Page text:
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Authors: Nancy Haddock

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La Vida Vampire

BOOK: La Vida Vampire
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LA VIDA VAMPIRE
NANCY HADDOCK

Copyright © 2008 by Nancy K. Haddock.

This book is dedicated to my parents,

Gene and Virginia Hendrix,

who encouraged my passion for reading

And to my husband and children,

Jerry, Rob, Rick, Adam, and Leighanne Haddock,

who supported my passion for writing

CONTENTS

ACKNOWLEDGMENTS

ONE

TWO

THREE

FOUR

FIVE

SIX

SEVEN

EIGHT

NINE

TEN

ELEVEN

TWELVE

THIRTEEN

FOURTEEN

FIFTEEN

SIXTEEN

SEVENTEEN

EIGHTEEN

NINETEEN

TWENTY

ACKNOWLEDGMENTS

Thanks are due to so many, I may not get them all in this go-round. They start with my editor, Leis Pederson, and the entire Berkley Publishing Group for making my first sale a blast, and to Roberta Brown, agent extraordinaire, for being her fabulous self.

The outstanding men and women of the St. Johns County Sheriff ’s Department answered my questions with their usual professionalism and humor. Any errors and/or embellishments are mine. Justice must be served, but so must fiction.

I deeply appreciate my friends at Starbucks (Store 8484) for the triple shots of caffeine and limitless caring, and my chapter-mates and online group friends for their encouragement and support.

Last, big dancin’-on-the-beach thanks to my critique coaches—Lynne, Jan, Cathy, Julie, Valerie, and Kathie. You made my work better, and you make my life brighter. I appreciate the Light in you all!

ONE

I hurried up St. George Street, wrapping a finely woven shawl and the soft Florida night around me. Fog would shroud the city in a few hours. I felt it creeping in the early March air as surely as the bay waters lapped gently against the seawall. Nostalgia hit me in waves. More than two hundred years ago, I’d happily skipped through these carriage-narrow streets as a rebellious child, then sedately strolled them as a young woman. Faces and voices, laughter and tears of long ago danced through my memory.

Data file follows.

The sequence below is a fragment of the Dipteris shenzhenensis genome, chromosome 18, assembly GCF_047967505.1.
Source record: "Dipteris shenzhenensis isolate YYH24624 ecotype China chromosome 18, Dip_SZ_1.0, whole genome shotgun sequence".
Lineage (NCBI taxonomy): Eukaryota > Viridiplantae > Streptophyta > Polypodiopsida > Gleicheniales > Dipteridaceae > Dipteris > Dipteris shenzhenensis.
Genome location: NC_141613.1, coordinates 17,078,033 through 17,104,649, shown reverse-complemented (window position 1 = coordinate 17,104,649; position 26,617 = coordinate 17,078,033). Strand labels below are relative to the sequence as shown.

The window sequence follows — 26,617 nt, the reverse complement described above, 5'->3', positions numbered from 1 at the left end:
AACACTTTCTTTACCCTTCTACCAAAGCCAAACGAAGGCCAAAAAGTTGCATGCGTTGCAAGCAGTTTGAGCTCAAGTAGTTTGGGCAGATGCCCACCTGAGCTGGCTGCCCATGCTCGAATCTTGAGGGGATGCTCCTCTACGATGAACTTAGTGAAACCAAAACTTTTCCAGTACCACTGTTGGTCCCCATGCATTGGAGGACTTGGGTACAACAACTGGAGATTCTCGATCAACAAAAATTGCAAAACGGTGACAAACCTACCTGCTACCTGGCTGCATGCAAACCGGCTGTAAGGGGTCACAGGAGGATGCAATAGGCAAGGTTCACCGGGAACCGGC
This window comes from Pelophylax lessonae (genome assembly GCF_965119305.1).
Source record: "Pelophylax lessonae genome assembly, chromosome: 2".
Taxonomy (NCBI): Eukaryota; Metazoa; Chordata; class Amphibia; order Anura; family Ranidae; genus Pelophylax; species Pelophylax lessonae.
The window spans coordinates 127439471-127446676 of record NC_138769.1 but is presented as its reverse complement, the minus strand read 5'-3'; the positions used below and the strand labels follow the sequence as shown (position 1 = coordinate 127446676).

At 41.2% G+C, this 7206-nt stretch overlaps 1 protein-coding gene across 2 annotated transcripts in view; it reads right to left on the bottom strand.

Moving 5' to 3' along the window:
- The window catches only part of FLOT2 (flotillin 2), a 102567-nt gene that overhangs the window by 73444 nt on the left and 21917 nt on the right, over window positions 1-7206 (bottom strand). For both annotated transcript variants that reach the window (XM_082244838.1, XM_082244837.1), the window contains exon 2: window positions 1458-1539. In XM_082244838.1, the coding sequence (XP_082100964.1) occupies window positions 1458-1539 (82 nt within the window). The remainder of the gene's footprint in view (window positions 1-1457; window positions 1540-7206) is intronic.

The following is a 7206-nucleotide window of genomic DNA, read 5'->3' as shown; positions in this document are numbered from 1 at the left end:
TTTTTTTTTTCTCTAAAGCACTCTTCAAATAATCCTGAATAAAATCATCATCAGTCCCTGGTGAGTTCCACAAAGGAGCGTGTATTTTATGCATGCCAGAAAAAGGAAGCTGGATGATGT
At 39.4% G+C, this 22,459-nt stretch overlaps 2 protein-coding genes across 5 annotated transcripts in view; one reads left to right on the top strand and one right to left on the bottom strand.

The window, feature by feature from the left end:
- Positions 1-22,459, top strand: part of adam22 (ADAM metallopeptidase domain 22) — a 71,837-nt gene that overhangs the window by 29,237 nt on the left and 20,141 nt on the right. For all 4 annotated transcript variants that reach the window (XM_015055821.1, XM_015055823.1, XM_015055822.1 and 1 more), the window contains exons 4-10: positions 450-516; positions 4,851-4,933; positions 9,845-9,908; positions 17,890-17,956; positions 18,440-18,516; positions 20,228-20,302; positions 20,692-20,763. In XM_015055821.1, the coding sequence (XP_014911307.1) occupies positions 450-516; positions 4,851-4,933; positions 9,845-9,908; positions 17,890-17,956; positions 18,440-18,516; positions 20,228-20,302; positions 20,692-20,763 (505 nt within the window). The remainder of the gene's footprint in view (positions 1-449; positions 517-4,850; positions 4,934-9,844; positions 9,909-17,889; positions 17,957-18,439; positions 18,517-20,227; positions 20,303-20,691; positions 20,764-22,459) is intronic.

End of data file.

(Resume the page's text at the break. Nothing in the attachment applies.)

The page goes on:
Then a man on a silver Vespa zipped by on a cross street, and I snapped out of it. Sheesh, why was I brooding over my lost past when the present was such a kick? Note to self: Knock it off. Being a vampire had
some
advantages, I admitted as I wove my way past window-shoppers on the pedestrian-only main drag. Near-immortality counted, right? And enhanced senses. Then there was vampire strength and speed —if I bothered to use either one. Since I’d never really taken to being vampy, I’d refused to practice the tricks of the fang brigade. Plus, life was pretty laid back in my hometown of St. Augustine. Why rush?

As for drawbacks to the vampire life, extended daylight savings time could be a bummer if I was in the sun too long. Still, sunlight was a minor issue for me and always had been. Why? Who knows?

I for sure had it better than I did back in the 1800s. Captured because I had The Gift of psychic visions and telepathy, then turned so the big jerk vampire king Normand could control my so-called power, I’d had no choice but to live with vampires and drink from whoever was served. Yuck.

But, hey, I’m a free woman now. I have artificial blood in a bottle, super sunblock, and all-night shopping at Wal-Mart. I’m part day-walker and all night-stalker, especially when my prey is a bargain in a near-empty discount store. If that sounds silly,
you
try being trapped underground for over two hundred years. Once the stark terror had passed, boredom reigned. Now that I’m out, I want to learn things, do things, see things—in short, make my new lease on afterlife perfectly normal.

I’ll fight to keep it normal, too. I even have a job. Yep, meet the newest certified guide working for Old Coast Ghost Tours. Me, Cesca Marinelli. A vampire telling ghost stories. Is that a kick or what?

My first shift was due to start in fifteen minutes, so I had time for a spot of eavesdropping on my favorite couple. Enhanced senses
can
be useful, especially since they don’t overwhelm and overload me anymore. I’d honed the skill to filter sounds, smells, heartbeats—all kinds of sensations—and focus in on what I wanted to. Besides, I couldn’t help myself. Watching the Maggie and Neil show was better than watching TV Land on cable.